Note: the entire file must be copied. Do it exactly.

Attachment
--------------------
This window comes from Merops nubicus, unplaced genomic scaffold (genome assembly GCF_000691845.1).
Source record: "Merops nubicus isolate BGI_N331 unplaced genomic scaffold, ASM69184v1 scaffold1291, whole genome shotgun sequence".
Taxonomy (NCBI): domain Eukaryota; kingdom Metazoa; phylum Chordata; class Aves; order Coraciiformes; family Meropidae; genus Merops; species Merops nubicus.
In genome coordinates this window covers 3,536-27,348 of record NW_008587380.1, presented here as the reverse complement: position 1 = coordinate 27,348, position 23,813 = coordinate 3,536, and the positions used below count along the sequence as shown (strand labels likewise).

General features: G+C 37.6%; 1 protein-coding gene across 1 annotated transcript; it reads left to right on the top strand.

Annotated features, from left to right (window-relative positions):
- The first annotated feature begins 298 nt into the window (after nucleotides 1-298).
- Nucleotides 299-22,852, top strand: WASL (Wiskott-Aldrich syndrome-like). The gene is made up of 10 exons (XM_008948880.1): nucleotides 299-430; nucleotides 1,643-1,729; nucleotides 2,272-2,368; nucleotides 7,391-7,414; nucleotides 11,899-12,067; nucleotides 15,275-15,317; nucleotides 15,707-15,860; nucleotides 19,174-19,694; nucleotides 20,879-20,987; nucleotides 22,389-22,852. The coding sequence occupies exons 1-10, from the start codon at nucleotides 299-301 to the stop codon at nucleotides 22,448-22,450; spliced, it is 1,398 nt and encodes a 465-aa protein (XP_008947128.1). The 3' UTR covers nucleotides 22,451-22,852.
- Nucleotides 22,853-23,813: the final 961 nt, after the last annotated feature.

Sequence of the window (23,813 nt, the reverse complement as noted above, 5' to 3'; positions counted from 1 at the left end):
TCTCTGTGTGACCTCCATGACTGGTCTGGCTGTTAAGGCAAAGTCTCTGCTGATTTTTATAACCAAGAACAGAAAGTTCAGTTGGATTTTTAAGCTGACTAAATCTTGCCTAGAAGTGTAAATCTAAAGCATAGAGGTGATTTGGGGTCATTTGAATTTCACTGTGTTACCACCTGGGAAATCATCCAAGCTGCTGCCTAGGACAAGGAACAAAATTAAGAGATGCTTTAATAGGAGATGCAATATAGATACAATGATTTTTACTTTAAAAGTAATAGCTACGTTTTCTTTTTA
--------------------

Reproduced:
This window comes from Merops nubicus, unplaced genomic scaffold (genome assembly GCF_000691845.1).
Source record: "Merops nubicus isolate BGI_N331 unplaced genomic scaffold, ASM69184v1 scaffold1291, whole genome shotgun sequence".
Taxonomy (NCBI): domain Eukaryota; kingdom Metazoa; phylum Chordata; class Aves; order Coraciiformes; family Meropidae; genus Merops; species Merops nubicus.
In genome coordinates this window covers 3,536-27,348 of record NW_008587380.1, presented here as the reverse complement: position 1 = coordinate 27,348, position 23,813 = coordinate 3,536, and the positions used below count along the sequence as shown (strand labels likewise).

General features: G+C 37.6%; 1 protein-coding gene across 1 annotated transcript; it reads left to right on the top strand.

Annotated features, from left to right (window-relative positions):
- The first annotated feature begins 298 nt into the window (after nucleotides 1-298).
- Nucleotides 299-22,852, top strand: WASL (Wiskott-Aldrich syndrome-like). The gene is made up of 10 exons (XM_008948880.1): nucleotides 299-430; nucleotides 1,643-1,729; nucleotides 2,272-2,368; nucleotides 7,391-7,414; nucleotides 11,899-12,067; nucleotides 15,275-15,317; nucleotides 15,707-15,860; nucleotides 19,174-19,694; nucleotides 20,879-20,987; nucleotides 22,389-22,852. The coding sequence occupies exons 1-10, from the start codon at nucleotides 299-301 to the stop codon at nucleotides 22,448-22,450; spliced, it is 1,398 nt and encodes a 465-aa protein (XP_008947128.1). The 3' UTR covers nucleotides 22,451-22,852.
- Nucleotides 22,853-23,813: the final 961 nt, after the last annotated feature.

Sequence of the window (23,813 nt, the reverse complement as noted above, 5' to 3'; positions counted from 1 at the left end):
TCTCTGTGTGACCTCCATGACTGGTCTGGCTGTTAAGGCAAAGTCTCTGCTGATTTTTATAACCAAGAACAGAAAGTTCAGTTGGATTTTTAAGCTGACTAAATCTTGCCTAGAAGTGTAAATCTAAAGCATAGAGGTGATTTGGGGTCATTTGAATTTCACTGTGTTACCACCTGGGAAATCATCCAAGCTGCTGCCTAGGACAAGGAACAAAATTAAGAGATGCTTTAATAGGAGATGCAATATAGATACAATGATTTTTACTTTAAAAGTAATAGCTACGTTTTCTTTTTA